Boston Red SoxEdit
Hatcher was traded to the Red Sox for Tom Bolton in the middle of the 1992 season and, on August 3 of that season while with the Red Sox, stole home against the Toronto Blue Jays' Juan Guzmán. He was the Red Sox' starter in center field for the 1993 season before finishing his career as a reserve for the Phillies and Rangers before retiring following the 1995 season.
Overall, Hatcher played 12 seasons in the Major Leagues. He finished his career with a .264 career batting average in 1,233 games.
In 2015, Billy Hatcher entered his tenth season as a Major League coach with the Reds organization. He works as third-base, outfield, and baserunning coach. Prior to joining the Reds, he spent ten seasons in the Tampa Bay Rays organization, first as a roving minor-league instructor (1996), then as a minor-league coach for 1997 Florida State League champion St. Petersburg. Hatcher spent the next eight seasons as a member of the Rays' Major League coaching staff (1998–2005) as the first-base coach (1998–99, 2003–05), bench coach (2001–02), and third-base coach (2000). He holds the distinction of being the only coach to work for the Rays in each of the club's first eight years of existence.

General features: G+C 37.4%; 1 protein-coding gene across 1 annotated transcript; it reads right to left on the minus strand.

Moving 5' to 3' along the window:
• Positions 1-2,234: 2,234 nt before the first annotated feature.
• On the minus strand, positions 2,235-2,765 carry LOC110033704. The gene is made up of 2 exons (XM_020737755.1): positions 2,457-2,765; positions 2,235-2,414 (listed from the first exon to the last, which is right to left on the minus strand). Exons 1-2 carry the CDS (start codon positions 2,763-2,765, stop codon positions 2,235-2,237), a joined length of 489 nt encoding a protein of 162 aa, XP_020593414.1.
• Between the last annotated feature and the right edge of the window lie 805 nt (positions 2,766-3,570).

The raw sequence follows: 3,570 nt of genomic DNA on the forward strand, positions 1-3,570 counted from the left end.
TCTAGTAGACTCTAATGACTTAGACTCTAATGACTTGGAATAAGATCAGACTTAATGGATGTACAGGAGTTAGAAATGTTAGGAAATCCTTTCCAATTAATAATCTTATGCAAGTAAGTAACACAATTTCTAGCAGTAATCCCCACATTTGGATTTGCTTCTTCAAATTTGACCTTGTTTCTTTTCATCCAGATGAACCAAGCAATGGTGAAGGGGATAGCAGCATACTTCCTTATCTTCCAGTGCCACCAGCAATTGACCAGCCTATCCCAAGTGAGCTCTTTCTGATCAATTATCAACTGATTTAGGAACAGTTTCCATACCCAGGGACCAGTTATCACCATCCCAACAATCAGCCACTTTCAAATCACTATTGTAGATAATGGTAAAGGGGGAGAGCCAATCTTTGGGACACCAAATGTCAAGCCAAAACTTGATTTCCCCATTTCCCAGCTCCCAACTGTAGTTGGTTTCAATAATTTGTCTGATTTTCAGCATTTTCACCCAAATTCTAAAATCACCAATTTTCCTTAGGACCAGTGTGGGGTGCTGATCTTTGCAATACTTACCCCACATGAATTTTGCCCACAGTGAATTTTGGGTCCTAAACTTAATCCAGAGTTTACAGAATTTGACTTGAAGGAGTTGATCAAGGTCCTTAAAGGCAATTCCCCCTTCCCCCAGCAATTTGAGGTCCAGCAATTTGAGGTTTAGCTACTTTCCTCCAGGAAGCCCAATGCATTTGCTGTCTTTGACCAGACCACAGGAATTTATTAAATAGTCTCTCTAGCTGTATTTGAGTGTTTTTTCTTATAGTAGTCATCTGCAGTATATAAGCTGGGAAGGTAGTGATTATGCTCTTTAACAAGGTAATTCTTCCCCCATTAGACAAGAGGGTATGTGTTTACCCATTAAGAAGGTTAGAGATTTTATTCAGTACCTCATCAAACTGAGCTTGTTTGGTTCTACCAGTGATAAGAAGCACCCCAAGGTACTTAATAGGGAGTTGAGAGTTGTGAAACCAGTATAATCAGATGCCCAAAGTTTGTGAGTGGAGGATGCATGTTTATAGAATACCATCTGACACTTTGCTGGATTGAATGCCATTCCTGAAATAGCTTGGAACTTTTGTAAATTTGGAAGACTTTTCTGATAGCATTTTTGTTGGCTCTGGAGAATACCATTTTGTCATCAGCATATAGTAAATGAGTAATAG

For the 2016 season, he switched from first base coach to third base coach.
Hatcher and his wife Karen have a son, Derek, who was Florida's 2004 Class A Player of the Year in football at Berkley Prep in Tampa, Florida and then played safety for the University of Richmond football team that won the 2008 NCAA FCS National Championship. The couple also have a daughter, Chelsea, who played soccer at the University of Tennessee from 2008 to 2011. She was selected to the All-SEC first team in 2010. 
- "MLB's 20 Greatest Games". MLB. Retrieved 2011-11-26.
- Baseball Digest, May 2008, by Marky Billson http://findarticles.com/p/articles/mi_m0FCI/is_3_67/ai_n25147858
- Marazzi, Rich (August 1999). "Baseball Rules Corner". Baseball Digest: 81. Retrieved April 21, 2011.
- "Team: Manager and Coaches". Reds.com. Retrieved April 21, 2011.
- "University of Tennessee Athletics". www.utsports.com.
- "Archived copy". Archived from the original on 2011-07-17. Retrieved 2010-11-27.CS1 maint: archived copy as title (link)
|Wikimedia Commons has media related to Billy Hatcher.|
- Career statistics and player information from MLB, or ESPN, or Baseball-Reference, or Fangraphs, or The Baseball Cube, or Baseball-Reference (Minors), or Retrosheet, or Pura Pelota (Venezuelan Winter League)
| Tampa Bay Devil Rays First Base Coach
| Tampa Bay Devil Rays Third Base Coach
| Tampa Bay Devil Rays Bench Coach
| Tampa Bay Devil Rays First Base Coach
| Cincinnati Reds First Base Coach
| Cincinnati Reds Third Base Coach